Small Business Accounting Checklist
If you own and operate a small business, it can be difficult to keep track of everything that you must do in order to ensure smooth operation and maximum income potential. One of the most difficult aspects of running a business is the accounting aspect. From running payroll to entering accounts payable, and from ensuring vendors get paid to ensuring that you get paid, there is a lot on your plate where accounting is concerned. This small business accounting checklist should help you to organize your accounting responsibilities and ensure that you don’t miss any major processes or procedures.
Determine Your Accounting Method
First and foremost, determine your method of accounting. Will it be cash accounting, in which all payments and income are recorded once they are received, or will it be accrual accounting, in which transactions are recorded as they occur. The former method is best for small businesses, as most small businesses don’t have enough transactions to warrant accrual accounting.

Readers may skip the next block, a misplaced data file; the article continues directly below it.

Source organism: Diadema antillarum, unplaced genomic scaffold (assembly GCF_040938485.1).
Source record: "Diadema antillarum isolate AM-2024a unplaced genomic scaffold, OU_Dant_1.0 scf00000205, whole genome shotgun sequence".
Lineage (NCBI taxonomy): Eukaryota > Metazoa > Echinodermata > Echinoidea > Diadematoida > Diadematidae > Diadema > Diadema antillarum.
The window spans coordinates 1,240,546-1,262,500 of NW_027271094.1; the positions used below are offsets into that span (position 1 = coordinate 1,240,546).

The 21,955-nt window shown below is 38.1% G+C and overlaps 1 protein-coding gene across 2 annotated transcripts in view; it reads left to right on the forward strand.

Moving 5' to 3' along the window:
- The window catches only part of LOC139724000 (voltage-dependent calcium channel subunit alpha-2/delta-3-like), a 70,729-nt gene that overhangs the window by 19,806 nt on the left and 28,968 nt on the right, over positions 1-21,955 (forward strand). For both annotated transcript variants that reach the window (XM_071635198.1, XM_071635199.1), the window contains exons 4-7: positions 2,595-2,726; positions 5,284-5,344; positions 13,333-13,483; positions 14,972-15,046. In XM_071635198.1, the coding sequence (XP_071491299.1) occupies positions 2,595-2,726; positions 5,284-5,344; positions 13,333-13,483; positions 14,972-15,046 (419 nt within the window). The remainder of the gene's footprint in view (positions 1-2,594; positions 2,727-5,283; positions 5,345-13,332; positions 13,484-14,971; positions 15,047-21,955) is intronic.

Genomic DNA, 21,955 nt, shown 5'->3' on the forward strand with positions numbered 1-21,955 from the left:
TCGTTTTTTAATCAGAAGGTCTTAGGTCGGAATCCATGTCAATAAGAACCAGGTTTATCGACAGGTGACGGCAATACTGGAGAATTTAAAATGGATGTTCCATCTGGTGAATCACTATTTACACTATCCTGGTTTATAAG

Set Up Business Accounts
Once you have determined the best method of small business accounting for your company, it’s time to separate your personal accounts from your business accounts. Not only is separating your personal finances from those of your business’s a smart move in terms of record keeping, but doing so will also allow you to know just how much personal and business income you actually have. For instance, though you may pay yourself from your business account, once you do so, think of it as you would an income from any other job source. That amount is all that you have to spend on personal expenses for the next week or two. What is left in the business account is there for you to grow your business and pay off business expenses. If you get the two confused, you might find that you don’t have enough at the end of the pay period to pay your employees, or vice versa; you won’t have enough in your own personal account to pay your mortgage!
Settle the Logistics
Finally, determine who is going to keep track of your books, how often and how they’re going to do so. You want someone who you trust to keep track of your books as, after all, it is your income at risk. Also, if you’re operating a small business, you likely cannot afford to have an accountant on staff at all times. Determine how much time is necessary to keep your books clean in a cost effective manner. Finally, discuss accounting procedures with your new accountant to ensure that you and them are on the same page.
When it comes to business accounting, you don’t want to miss a thing. Use this checklist to ensure that you don’t!